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Recipe: Sweet Pumpkin Coils for Fall

Pumpkin has been beloved in Sephardic Jewish communities ever since the sixteenth century, when it was first introduced to Europe from North America. Greek and Turkish Jews use pumpkin to make a variety of soups, stews, and fillings for sweet and savory pastries (bulemas, filas, borekas, pastels), as well as fritadas (baked omelettes). They often serve a sweet pumpkin custard called fnaro at weddings, circumcisions, and other special occasions. Italian Jews often use pumpkin to stuff ravioli (tortelli di zucca), make fritters (fritelle di zucca), and bake cakes such as torta di barucca. The ingredient is essential to zucca franta: mashed pumpkin flavored with olive oil and herbs that is traditionally served to break the fast of Yom Kippur. Tunisian Jews often begin their meals with a cold pumpkin puree called ajlouk el qar, which is flavored with lemon, ground caraway, coriander. As it is associated with fall, pumpkin is often served during the autumn Jewish holidays: Rosh Hashanah, Sukkot, and Hanukkah. Now that fall is finally here, please enjoy this recipe for sweet pumpkin coils!

Recipe initially featured in Hazana: Jewish Vegetarian Cooking by Paola Gavin, published by Quadrille, now adapted.

Sweet Pumpkin Coils

Rodanchas de kalavassa amarillia (Greece)

In the past, these delicious coiled pastries from Thessalonika were made with homemade pastry, but commercial filo pastry makes them much quicker and easier to prepare. The filling is simply made with pureed pumpkin, mixed with sugar and a dash of olive oil, chopped walnuts, cinnamon, and rose water. Rodanchas are usually served lightly dusted with icing sugar.


12 sheets of fresh or thawed filo pastry, each about 30 x 18 cm
extra virgin olive oil, for brushing
icing sugar, for dusting

Ingredients for the filling:
1 small pumpkin, about 900g (2 lb)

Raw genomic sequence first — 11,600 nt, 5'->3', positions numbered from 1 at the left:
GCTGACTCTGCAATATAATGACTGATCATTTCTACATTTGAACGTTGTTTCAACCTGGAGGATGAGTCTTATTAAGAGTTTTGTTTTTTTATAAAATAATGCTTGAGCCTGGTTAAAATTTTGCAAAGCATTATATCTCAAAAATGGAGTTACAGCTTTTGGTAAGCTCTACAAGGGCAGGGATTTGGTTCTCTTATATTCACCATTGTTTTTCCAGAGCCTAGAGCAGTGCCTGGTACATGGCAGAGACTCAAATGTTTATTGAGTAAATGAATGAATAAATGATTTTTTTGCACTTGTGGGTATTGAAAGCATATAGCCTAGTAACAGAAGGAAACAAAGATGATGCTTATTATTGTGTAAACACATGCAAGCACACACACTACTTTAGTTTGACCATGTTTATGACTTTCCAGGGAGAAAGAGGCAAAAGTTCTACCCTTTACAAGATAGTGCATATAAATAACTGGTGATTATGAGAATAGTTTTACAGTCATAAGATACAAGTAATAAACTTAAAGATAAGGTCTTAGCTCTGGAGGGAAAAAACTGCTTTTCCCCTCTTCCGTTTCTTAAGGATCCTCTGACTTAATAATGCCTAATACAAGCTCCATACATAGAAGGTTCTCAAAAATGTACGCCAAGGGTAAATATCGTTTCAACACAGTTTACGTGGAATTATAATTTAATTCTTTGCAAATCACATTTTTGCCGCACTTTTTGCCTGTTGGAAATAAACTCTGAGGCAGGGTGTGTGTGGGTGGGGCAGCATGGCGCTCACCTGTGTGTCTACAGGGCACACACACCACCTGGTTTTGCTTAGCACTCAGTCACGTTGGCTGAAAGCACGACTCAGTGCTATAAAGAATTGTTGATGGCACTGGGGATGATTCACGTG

1 tablespoon extra virgin olive oil
100 g (1/2 cup) superfine sugar
1 teaspoon ground cinnamon
2 tablespoons rose water
100 g (1 cup) freshly shelled walnuts, finely ground in a blender or food processor

Makes 12 pastries.


To make the filling, bake the whole pumpkin in a preheated 180C / 350F / Gas Mark 4 oven for 30 minutes or until tender.

Remove from the oven and when it is cool enough to handle, cut in half and remove the skin, pith and seeds. Place the pumpkin flesh in a large bowl and mash with a potato ricer. Add the olive oil, sugar, cinnamon, and rose water and mix well. Stir in the chopped walnuts.

Hazana: Jewish Vegetarian Cooking
Full image
Paola Gavin's Hazana: Jewish Vegetarian Cooking.

Lay a sheet of filo pastry on a clean cloth, with the longer side nearest to you, and brush lightly with oil. Spoon a line of filling about 1.5 cm (1/2 in) thick along the long side of the pastry, just inside the edge.

Fold the edge over the filling then roll up into a long, thin tube, brushing the filo lightly with oil as you roll. Take hold of one end of the log and loosely roll it up like a coiled snake, being careful not to tear the pastry. Repeat with the remaining pastry and filling.

Arrange the coils side by side on a well-oiled baking sheet and brush the tops lightly with oil.

Bake in a preheated 180C / 350F / Gas Mark 4 oven for 15 minutes or until the pastry is crisp and golden. Remove from the oven and set aside to cool. When cold, dust lightly with icing sugar.

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Sweet Pumpkin Coils
Full image

Sweet pumpkin coils from Paola Gavin's Hazana: Jewish Vegetarian Cooking. Photographer: Mowie Kay. Food Stylist: Maud Eden.

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How to cite this page

. "Recipe: Sweet Pumpkin Coils for Fall." 4 October 2018. Jewish Women's Archive. (Viewed on February 23, 2019) <>.


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